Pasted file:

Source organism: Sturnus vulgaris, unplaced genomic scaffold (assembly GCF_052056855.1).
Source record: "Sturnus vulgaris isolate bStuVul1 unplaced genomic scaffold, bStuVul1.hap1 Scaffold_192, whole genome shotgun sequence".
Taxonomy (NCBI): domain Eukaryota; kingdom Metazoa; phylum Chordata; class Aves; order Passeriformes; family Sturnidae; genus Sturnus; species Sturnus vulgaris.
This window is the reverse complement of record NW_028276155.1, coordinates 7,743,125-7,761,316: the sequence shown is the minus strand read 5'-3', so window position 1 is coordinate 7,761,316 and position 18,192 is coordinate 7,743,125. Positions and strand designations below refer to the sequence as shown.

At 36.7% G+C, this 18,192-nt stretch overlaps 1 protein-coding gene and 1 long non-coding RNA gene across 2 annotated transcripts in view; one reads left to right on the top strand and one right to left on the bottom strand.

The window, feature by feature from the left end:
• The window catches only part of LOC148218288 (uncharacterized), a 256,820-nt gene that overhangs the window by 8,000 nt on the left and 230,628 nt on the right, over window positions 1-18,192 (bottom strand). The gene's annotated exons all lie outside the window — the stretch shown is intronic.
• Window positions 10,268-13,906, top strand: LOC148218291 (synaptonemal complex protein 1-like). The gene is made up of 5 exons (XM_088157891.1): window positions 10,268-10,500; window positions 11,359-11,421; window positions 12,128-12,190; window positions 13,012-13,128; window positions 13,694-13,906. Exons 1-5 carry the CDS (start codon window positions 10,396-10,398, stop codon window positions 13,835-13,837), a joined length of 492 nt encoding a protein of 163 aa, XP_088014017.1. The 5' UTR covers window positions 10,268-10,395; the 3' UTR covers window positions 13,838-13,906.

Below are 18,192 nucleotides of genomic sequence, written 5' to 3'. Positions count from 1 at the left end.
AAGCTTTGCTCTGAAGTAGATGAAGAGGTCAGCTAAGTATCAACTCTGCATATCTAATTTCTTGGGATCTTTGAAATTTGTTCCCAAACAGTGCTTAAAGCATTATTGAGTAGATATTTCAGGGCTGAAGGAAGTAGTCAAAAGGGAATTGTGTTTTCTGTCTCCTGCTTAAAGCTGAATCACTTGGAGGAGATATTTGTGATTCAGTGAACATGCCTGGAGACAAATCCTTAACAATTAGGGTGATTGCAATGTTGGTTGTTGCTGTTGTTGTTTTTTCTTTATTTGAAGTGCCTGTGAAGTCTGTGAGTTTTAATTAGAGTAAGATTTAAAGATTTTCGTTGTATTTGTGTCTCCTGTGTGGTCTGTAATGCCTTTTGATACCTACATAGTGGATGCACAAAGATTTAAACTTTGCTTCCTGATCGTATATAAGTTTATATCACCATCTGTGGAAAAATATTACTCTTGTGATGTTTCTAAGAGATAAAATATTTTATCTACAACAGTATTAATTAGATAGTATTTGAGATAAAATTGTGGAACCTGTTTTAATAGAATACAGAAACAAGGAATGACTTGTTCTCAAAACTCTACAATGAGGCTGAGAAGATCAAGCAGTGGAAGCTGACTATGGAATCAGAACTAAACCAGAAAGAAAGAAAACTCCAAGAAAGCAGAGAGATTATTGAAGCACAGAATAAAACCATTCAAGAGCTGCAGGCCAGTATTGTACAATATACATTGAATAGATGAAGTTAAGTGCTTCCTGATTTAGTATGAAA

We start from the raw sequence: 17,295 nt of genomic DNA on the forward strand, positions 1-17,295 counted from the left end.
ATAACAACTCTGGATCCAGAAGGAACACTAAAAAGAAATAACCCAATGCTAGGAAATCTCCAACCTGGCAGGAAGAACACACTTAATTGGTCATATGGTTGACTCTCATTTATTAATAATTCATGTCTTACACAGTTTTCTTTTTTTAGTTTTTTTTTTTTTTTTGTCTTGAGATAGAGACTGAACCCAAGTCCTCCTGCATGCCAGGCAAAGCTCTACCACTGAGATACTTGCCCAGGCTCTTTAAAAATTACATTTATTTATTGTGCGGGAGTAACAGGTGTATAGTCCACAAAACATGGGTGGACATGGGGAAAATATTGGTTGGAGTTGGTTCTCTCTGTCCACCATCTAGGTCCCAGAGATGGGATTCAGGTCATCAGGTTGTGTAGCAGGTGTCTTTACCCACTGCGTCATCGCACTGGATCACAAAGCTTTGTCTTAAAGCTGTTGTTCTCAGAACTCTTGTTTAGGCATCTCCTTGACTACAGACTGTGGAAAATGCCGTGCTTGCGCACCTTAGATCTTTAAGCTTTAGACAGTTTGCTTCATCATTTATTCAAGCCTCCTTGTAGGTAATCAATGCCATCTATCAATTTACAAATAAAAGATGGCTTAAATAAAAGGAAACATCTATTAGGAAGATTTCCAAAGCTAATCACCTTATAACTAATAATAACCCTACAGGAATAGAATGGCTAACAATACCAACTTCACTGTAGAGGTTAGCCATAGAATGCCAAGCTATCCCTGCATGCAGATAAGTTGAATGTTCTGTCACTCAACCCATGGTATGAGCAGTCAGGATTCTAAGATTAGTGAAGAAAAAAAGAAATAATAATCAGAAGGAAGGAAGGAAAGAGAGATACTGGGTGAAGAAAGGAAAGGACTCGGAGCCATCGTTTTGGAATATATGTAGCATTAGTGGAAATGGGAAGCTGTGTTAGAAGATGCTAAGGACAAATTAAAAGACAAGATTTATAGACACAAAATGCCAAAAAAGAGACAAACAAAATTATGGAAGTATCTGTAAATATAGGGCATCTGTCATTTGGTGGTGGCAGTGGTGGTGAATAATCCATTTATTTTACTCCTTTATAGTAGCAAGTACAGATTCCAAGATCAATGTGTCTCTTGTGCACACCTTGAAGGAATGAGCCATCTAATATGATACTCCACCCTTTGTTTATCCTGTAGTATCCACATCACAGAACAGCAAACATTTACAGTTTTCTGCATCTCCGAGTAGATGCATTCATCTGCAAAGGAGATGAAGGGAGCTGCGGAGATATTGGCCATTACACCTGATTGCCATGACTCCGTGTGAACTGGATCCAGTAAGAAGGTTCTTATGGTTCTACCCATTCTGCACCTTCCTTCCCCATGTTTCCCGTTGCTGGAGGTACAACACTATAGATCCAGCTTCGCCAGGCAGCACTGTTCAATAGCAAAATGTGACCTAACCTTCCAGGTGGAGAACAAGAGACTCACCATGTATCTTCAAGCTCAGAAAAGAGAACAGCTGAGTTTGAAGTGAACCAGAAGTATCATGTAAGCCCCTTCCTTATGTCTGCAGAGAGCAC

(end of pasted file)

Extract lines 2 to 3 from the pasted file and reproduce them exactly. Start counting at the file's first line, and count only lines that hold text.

Source record: "Sturnus vulgaris isolate bStuVul1 unplaced genomic scaffold, bStuVul1.hap1 Scaffold_192, whole genome shotgun sequence".
Taxonomy (NCBI): domain Eukaryota; kingdom Metazoa; phylum Chordata; class Aves; order Passeriformes; family Sturnidae; genus Sturnus; species Sturnus vulgaris.